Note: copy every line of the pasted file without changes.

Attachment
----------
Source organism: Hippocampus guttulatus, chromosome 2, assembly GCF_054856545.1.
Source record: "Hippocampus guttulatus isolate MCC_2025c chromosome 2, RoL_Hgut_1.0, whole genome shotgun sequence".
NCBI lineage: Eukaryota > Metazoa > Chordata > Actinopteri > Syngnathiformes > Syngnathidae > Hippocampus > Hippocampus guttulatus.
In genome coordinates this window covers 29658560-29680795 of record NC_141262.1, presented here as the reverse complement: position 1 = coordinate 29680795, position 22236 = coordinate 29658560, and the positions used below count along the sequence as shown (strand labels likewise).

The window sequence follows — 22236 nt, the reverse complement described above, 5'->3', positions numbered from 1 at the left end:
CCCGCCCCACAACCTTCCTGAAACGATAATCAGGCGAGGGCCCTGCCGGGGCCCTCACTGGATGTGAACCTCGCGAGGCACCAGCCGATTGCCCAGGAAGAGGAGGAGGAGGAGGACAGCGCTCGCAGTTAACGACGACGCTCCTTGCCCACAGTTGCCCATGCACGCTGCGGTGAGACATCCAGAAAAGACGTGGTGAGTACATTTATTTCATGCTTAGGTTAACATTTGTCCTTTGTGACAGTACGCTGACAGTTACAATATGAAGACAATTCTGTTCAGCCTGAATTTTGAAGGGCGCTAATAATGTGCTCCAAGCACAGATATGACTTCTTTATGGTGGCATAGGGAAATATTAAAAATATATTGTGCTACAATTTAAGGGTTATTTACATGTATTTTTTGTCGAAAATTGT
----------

Source organism: Hippocampus guttulatus, chromosome 2, assembly GCF_054856545.1.
Source record: "Hippocampus guttulatus isolate MCC_2025c chromosome 2, RoL_Hgut_1.0, whole genome shotgun sequence".
NCBI lineage: Eukaryota > Metazoa > Chordata > Actinopteri > Syngnathiformes > Syngnathidae > Hippocampus > Hippocampus guttulatus.
In genome coordinates this window covers 29658560-29680795 of record NC_141262.1, presented here as the reverse complement: position 1 = coordinate 29680795, position 22236 = coordinate 29658560, and the positions used below count along the sequence as shown (strand labels likewise).

The window sequence follows — 22236 nt, the reverse complement described above, 5'->3', positions numbered from 1 at the left end:
CCCGCCCCACAACCTTCCTGAAACGATAATCAGGCGAGGGCCCTGCCGGGGCCCTCACTGGATGTGAACCTCGCGAGGCACCAGCCGATTGCCCAGGAAGAGGAGGAGGAGGAGGACAGCGCTCGCAGTTAACGACGACGCTCCTTGCCCACAGTTGCCCATGCACGCTGCGGTGAGACATCCAGAAAAGACGTGGTGAGTACATTTATTTCATGCTTAGGTTAACATTTGTCCTTTGTGACAGTACGCTGACAGTTACAATATGAAGACAATTCTGTTCAGCCTGAATTTTGAAGGGCGCTAATAATGTGCTCCAAGCACAGATATGACTTCTTTATGGTGGCATAGGGAAATATTAAAAATATATTGTGCTACAATTTAAGGGTTATTTACATGTATTTTTTGTCGAAAATTGT